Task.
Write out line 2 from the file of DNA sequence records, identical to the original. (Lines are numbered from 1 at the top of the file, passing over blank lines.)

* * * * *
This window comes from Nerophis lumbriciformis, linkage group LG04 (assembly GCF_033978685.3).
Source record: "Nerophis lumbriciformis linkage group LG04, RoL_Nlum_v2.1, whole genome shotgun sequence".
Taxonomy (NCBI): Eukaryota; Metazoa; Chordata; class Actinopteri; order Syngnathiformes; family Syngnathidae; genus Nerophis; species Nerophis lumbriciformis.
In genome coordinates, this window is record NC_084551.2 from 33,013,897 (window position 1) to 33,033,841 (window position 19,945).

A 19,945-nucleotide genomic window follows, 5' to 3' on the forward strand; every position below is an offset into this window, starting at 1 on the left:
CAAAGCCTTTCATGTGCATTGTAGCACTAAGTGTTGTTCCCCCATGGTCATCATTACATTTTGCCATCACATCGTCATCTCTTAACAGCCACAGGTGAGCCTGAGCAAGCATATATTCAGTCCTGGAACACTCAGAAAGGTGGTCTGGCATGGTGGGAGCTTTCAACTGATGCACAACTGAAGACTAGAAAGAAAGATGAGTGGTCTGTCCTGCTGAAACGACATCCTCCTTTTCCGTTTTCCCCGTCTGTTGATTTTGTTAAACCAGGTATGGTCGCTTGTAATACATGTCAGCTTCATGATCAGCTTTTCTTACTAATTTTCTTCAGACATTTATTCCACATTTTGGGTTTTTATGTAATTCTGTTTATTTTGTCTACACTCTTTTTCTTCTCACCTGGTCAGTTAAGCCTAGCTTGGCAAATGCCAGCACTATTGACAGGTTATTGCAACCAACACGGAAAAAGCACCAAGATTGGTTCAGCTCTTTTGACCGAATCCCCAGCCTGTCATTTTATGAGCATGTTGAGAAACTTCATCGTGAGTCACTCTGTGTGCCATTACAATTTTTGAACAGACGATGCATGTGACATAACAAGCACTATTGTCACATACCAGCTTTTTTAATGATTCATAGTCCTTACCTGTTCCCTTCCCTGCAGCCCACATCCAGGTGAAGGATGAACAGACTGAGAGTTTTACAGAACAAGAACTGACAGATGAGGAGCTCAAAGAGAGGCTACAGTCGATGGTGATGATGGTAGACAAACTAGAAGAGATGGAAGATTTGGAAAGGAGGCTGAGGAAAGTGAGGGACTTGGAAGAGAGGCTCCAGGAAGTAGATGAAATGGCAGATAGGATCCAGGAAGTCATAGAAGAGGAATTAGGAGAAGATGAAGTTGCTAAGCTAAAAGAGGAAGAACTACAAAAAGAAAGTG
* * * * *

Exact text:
Source record: "Nerophis lumbriciformis linkage group LG04, RoL_Nlum_v2.1, whole genome shotgun sequence".